But the government of South Korea chose instead to use SsangYong as a test case in its battle against extremely militant unions and SsangYong is living to fight another day. In fact the term ‘battering ram’ rather than ‘test case’ has been used by some describing the conflict between the government and the unions.
Nowadays, SsangYongs are imported to Australia by Sime Derby, the company better known here for its management of Peugeot's affairs. Sime Darby managed supremely bad timing by taking over the business late in 2008.
SsangYong models remain strongly Korean in their lines, at least for the time being; that's because the designers haven’t been slavishly following European themes. However, that's likely to change with the next generation of vehicles as SsangYong looks like going mainstream along with everyone else. This is a shame in some ways, because we do admit to admiring the fact that the SsangYong guys are doing their own thing instead of merely playing it safe.
OK, so SsangYong's own way has resulted in controversial shapes that frighten off conservative buyers, but that's the name of the game when it comes to designing outside the square.
SsangYong Rexton was always less challenging to the visual senses than others in the SsangYong range. It now has a tidier front end with a radiator grille that ties in nicely with the strength of the original Rexton's lines. At the same time the designers have dome away the standard side steps for our local variant. The Australian importer feels this gives it a more Euro look, but we will leave that to your judgement, to us it still looks very much on the Korean side.
Rexton is a real 4WD as it comes with a full chassis and a dual-range transfer case. These important 4WD features are combined with some modern electronic traction controls to give Rexton plenty of off-road ability. These are two important factors to anyone who actually wants to go off-road in an off-road vehicle, which is something not all that common.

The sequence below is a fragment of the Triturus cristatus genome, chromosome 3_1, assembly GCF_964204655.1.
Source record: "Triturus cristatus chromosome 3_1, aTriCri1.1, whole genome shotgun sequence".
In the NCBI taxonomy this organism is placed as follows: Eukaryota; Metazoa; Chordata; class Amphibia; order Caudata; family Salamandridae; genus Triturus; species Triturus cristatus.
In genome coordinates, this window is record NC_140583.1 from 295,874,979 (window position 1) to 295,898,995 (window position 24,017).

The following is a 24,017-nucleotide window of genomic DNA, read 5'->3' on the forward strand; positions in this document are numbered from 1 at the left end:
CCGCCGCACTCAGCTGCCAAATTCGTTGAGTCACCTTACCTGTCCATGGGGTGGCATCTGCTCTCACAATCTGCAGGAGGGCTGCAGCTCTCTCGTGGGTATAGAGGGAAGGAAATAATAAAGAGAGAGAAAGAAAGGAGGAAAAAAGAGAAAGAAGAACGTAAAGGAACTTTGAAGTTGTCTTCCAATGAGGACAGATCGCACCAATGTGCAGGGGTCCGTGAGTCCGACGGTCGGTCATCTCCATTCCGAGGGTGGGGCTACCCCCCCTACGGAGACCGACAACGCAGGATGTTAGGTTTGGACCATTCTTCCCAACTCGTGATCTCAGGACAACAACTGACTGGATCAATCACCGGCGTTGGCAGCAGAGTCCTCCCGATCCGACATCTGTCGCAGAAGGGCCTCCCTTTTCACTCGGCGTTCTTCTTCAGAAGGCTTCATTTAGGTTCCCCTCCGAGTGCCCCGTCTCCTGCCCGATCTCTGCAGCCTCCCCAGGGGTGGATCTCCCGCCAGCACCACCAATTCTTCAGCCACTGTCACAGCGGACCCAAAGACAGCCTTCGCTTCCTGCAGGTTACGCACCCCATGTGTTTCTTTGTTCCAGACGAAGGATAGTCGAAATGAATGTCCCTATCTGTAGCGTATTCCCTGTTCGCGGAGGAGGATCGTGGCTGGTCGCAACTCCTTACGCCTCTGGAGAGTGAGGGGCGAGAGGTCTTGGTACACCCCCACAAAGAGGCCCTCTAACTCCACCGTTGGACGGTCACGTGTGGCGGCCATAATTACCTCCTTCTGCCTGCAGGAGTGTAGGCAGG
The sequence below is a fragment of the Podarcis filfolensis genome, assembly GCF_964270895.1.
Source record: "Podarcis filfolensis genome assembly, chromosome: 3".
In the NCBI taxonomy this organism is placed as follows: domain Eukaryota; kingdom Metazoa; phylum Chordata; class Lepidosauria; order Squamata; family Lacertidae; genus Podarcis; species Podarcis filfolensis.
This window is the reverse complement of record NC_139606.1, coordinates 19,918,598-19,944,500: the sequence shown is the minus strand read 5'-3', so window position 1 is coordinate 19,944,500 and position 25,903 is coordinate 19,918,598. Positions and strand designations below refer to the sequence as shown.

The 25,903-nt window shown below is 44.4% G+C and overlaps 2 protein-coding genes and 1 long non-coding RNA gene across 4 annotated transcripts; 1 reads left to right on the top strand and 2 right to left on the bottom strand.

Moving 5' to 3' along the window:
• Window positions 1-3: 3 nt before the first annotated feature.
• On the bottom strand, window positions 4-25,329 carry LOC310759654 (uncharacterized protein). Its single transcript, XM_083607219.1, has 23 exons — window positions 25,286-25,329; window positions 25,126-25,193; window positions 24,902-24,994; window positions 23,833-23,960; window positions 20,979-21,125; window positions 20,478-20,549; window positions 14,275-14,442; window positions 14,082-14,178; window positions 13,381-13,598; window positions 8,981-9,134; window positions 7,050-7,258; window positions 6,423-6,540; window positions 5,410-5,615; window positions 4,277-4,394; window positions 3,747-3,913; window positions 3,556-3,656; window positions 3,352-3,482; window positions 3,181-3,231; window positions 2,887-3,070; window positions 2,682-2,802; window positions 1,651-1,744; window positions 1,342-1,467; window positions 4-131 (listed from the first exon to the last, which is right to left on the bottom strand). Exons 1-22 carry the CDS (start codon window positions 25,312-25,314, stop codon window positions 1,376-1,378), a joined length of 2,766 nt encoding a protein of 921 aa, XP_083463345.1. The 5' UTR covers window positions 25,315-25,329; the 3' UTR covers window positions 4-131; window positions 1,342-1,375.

These days it comes as a seven-seater with decent interior space and reasonable comfort in all of the seats, provided that is that a couple of them are child-sized.
SsangYong Actyon is a serious ute/pickup that makes its own statement in its shape. This has been toned down slightly in its latest iteration. Like the Rexton, the Actyon has a new design of grille, though the overall shape really does remain much the same as before. The front has a distinctive bonnet that comes to a shapely 1950’s blunt-point when viewed from above. But it slopes slightly forward from the vertical when seen in profile. Now that’s different.
As is becoming increasingly common in the light-commercial and, to a lesser extent, the SUV field, the latest SsangYongs are powered only by turbo-diesel engines. Rexton comes with a 2.7-litre five-cylinder powerplant producing up to 121 kilowatts and 340 Newton metres. Actyon has a 2.0-litre four-cylinder unit with 104 kW and 310 Nm.
Still to come, probably in the fourth quarter of this year, is an all-new vehicle, the SsangYong Korando C. A crossover between a hatch and an SUV the Korando C (SsangYong Australia says that the ‘C’ can stand for Compact, or Crossover, or Capable, or Convenient, perhaps more). It also will be diesel powered, this time by an engine from a European manufacturer that is yet to be named.
Styling for the Korando C is also aimed very much at the European buyer. At this stage all that SsangYong has released are concept drawing and photos. It seems likely the concept will be toned down before it reaches the street. But as we have remarked before, the company's not afraid to try extreme ideas so this interesting shape may well become a reality.